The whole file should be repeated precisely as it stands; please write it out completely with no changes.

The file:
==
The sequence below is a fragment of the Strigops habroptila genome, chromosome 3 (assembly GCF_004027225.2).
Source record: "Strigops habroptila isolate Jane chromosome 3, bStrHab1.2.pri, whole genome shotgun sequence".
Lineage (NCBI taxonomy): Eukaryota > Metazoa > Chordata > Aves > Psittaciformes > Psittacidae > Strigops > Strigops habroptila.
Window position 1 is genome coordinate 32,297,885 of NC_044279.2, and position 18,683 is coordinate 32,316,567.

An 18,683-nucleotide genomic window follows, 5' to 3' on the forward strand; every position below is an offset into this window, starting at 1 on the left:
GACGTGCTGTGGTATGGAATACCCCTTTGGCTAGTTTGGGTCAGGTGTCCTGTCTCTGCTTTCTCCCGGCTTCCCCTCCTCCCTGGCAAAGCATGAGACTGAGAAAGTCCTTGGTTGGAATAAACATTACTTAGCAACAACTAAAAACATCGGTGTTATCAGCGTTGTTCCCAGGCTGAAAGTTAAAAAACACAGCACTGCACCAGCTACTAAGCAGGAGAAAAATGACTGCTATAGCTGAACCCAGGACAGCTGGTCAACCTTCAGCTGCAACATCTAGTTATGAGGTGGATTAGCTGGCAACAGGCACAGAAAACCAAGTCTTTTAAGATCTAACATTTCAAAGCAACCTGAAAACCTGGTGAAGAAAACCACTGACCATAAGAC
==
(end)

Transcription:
The sequence below is a fragment of the Strigops habroptila genome, chromosome 3 (assembly GCF_004027225.2).
Source record: "Strigops habroptila isolate Jane chromosome 3, bStrHab1.2.pri, whole genome shotgun sequence".
Lineage (NCBI taxonomy): Eukaryota > Metazoa > Chordata > Aves > Psittaciformes > Psittacidae > Strigops > Strigops habroptila.
Window position 1 is genome coordinate 32,297,885 of NC_044279.2, and position 18,683 is coordinate 32,316,567.

An 18,683-nucleotide genomic window follows, 5' to 3' on the forward strand; every position below is an offset into this window, starting at 1 on the left:
GACGTGCTGTGGTATGGAATACCCCTTTGGCTAGTTTGGGTCAGGTGTCCTGTCTCTGCTTTCTCCCGGCTTCCCCTCCTCCCTGGCAAAGCATGAGACTGAGAAAGTCCTTGGTTGGAATAAACATTACTTAGCAACAACTAAAAACATCGGTGTTATCAGCGTTGTTCCCAGGCTGAAAGTTAAAAAACACAGCACTGCACCAGCTACTAAGCAGGAGAAAAATGACTGCTATAGCTGAACCCAGGACAGCTGGTCAACCTTCAGCTGCAACATCTAGTTATGAGGTGGATTAGCTGGCAACAGGCACAGAAAACCAAGTCTTTTAAGATCTAACATTTCAAAGCAACCTGAAAACCTGGTGAAGAAAACCACTGACCATAAGAC